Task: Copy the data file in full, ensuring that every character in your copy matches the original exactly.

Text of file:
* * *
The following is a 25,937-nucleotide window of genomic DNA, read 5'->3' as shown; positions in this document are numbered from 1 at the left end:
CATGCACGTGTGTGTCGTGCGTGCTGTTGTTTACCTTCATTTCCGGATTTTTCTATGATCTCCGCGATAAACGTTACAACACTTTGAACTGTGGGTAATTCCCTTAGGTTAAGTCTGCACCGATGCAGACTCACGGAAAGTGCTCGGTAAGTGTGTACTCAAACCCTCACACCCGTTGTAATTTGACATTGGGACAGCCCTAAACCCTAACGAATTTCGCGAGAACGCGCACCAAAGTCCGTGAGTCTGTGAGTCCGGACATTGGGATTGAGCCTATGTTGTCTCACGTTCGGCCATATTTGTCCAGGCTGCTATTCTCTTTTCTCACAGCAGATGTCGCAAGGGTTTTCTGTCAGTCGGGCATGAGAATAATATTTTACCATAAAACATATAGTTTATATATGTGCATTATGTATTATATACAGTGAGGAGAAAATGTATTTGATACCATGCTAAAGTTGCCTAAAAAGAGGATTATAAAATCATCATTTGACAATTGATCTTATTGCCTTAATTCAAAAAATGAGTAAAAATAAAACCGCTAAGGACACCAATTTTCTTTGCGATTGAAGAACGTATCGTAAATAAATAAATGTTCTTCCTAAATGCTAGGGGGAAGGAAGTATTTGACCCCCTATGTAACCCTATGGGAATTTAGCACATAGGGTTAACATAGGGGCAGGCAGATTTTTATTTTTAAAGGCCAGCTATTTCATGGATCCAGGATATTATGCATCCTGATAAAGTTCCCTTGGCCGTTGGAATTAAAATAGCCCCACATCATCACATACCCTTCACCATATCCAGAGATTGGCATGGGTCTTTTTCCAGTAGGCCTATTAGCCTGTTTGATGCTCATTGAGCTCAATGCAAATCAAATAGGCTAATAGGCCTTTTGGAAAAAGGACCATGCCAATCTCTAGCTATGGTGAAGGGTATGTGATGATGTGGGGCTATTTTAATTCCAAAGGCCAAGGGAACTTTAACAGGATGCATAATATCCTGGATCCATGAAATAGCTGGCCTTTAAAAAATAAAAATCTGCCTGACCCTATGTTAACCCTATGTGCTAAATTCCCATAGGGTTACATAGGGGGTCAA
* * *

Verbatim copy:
The following is a 25,937-nucleotide window of genomic DNA, read 5'->3' as shown; positions in this document are numbered from 1 at the left end:
CATGCACGTGTGTGTCGTGCGTGCTGTTGTTTACCTTCATTTCCGGATTTTTCTATGATCTCCGCGATAAACGTTACAACACTTTGAACTGTGGGTAATTCCCTTAGGTTAAGTCTGCACCGATGCAGACTCACGGAAAGTGCTCGGTAAGTGTGTACTCAAACCCTCACACCCGTTGTAATTTGACATTGGGACAGCCCTAAACCCTAACGAATTTCGCGAGAACGCGCACCAAAGTCCGTGAGTCTGTGAGTCCGGACATTGGGATTGAGCCTATGTTGTCTCACGTTCGGCCATATTTGTCCAGGCTGCTATTCTCTTTTCTCACAGCAGATGTCGCAAGGGTTTTCTGTCAGTCGGGCATGAGAATAATATTTTACCATAAAACATATAGTTTATATATGTGCATTATGTATTATATACAGTGAGGAGAAAATGTATTTGATACCATGCTAAAGTTGCCTAAAAAGAGGATTATAAAATCATCATTTGACAATTGATCTTATTGCCTTAATTCAAAAAATGAGTAAAAATAAAACCGCTAAGGACACCAATTTTCTTTGCGATTGAAGAACGTATCGTAAATAAATAAATGTTCTTCCTAAATGCTAGGGGGAAGGAAGTATTTGACCCCCTATGTAACCCTATGGGAATTTAGCACATAGGGTTAACATAGGGGCAGGCAGATTTTTATTTTTAAAGGCCAGCTATTTCATGGATCCAGGATATTATGCATCCTGATAAAGTTCCCTTGGCCGTTGGAATTAAAATAGCCCCACATCATCACATACCCTTCACCATATCCAGAGATTGGCATGGGTCTTTTTCCAGTAGGCCTATTAGCCTGTTTGATGCTCATTGAGCTCAATGCAAATCAAATAGGCTAATAGGCCTTTTGGAAAAAGGACCATGCCAATCTCTAGCTATGGTGAAGGGTATGTGATGATGTGGGGCTATTTTAATTCCAAAGGCCAAGGGAACTTTAACAGGATGCATAATATCCTGGATCCATGAAATAGCTGGCCTTTAAAAAATAAAAATCTGCCTGACCCTATGTTAACCCTATGTGCTAAATTCCCATAGGGTTACATAGGGGGTCAA